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This article was originally published on Citi’s Women & Co.

In this season of giving, many of us make giving back part of our holiday routine, whether it’s participating in a toy drive for a local homeless shelter or contributing canned goods to a food bank. But the need for our support doesn’t end on Dec. 31. So, how can we make a place for charity in our everyday routine in 2014? Here are some ideas for every budget from some of my giving heroes:

  1. Do your giving while you’re living, says Dress for Success Worldwide CEO, Joi Gordon. “I heard that at a conference and it really made an impact on me. Before then, I thought of ‘philanthropy’ as something the wealthy participate in and something that the rest of us might address in our wills, if we could afford it. This made me realize that my gift, no matter how small or how large, can go a long way to advance society.”
  2. Make a place for giving in your household budget, says David Shapiro, CEO of MENTOR: The National Mentoring Partnership. “Budget your giving based on a percentage of your income and distribute it amongst causes and issues that are important to you because you are confident the nonprofit leaders and programs you believe in will deliver the intended outcomes you desire. Sometimes it makes sense just to give because you are moved to give, and we have to be proportional about strategic versus emotional philanthropy.”
  3. Think local and support small is what Esther Stearns believes. “I prefer to give in areas where my contribution will make a visible impact.  So I tend to give more locally and to smaller groups where my contribution makes a significant difference.”
  4. Put your money where your heart is, advises Joi. “There are so many great causes, all throughout this world, that need our support, but I believe that giving should be personal. My goal is to make my giving portfolio a financial track record of the things that I care about, hope for and believe in.”
  5. Giving isn’t just about money, says Heather Spohr, award-winning writer of the blog The Spohrs Are Multiplying, as well as the president of Friends Of Maddie, a charitable organization that supports the families of critically ill babies in Neonatal Intensive Care Units. “Find an organization or cause that you’re passionate about, and then figure out how you can best help. For some, this may be donating money, for others it might be by volunteering their time. Is there a unique skill you have that you can use to the benefit of your cause? Do it! I love using my social media skills to help the causes I’m most passionate about.”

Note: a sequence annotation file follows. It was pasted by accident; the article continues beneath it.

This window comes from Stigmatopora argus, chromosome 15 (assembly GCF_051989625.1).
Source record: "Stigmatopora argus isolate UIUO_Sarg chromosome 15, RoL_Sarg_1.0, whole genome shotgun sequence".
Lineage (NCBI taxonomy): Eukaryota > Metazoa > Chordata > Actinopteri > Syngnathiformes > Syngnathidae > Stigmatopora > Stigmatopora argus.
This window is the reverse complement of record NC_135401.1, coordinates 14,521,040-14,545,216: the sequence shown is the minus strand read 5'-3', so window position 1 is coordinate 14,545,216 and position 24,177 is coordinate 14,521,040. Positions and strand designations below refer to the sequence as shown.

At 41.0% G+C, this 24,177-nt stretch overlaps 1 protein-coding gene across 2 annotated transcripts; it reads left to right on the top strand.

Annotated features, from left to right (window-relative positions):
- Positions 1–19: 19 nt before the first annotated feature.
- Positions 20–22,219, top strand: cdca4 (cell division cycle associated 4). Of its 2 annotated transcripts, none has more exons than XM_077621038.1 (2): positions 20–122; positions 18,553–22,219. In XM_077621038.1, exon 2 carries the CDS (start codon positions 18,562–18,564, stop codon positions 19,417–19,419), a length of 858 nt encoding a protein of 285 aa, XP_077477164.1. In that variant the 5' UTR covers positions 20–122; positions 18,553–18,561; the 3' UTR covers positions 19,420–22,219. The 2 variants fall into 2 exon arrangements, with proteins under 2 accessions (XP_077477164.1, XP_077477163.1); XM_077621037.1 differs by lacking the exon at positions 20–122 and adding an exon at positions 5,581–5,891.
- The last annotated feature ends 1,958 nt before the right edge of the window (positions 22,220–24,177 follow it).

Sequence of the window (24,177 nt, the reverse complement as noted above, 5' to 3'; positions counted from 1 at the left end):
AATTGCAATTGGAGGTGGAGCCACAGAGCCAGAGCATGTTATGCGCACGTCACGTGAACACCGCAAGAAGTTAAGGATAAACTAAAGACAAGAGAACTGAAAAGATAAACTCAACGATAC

6. Think innovation, impact and outcomes, says Wendi Sturgis, EVP of Sales and Service at Yext. “As someone who works at a start up, I approach my philanthropy investing in a similar fashion. I want to work with innovative, high-impact, outcome-oriented organizations. I always encourage people to understand what they are passionate about, since investing and giving has to feel personal. I also look for great leaders whom I believe in. Finally, I think it is important to support the organizations that have had an impact on your life, ala your alma mater, etc.”
  7. Don’t just give, but invest, suggests Angela Haines, Forbes blogger and founder of wStartup.com. “I decided to set aside a portion of my assets for risk, and that is the portion I use to invest in very early start ups in companies headed by women. It’s my small contribution to helping women advance in business, something I’ve been passionate about since my early days as a Fortune reporter. To me it’s about helping these amazing women realize their dreams–and often impact society at the same time.”

I hope you will share your ideas with us. And for more on this and related topics, check out Women & Co.‘s Giving to Charity topic page.

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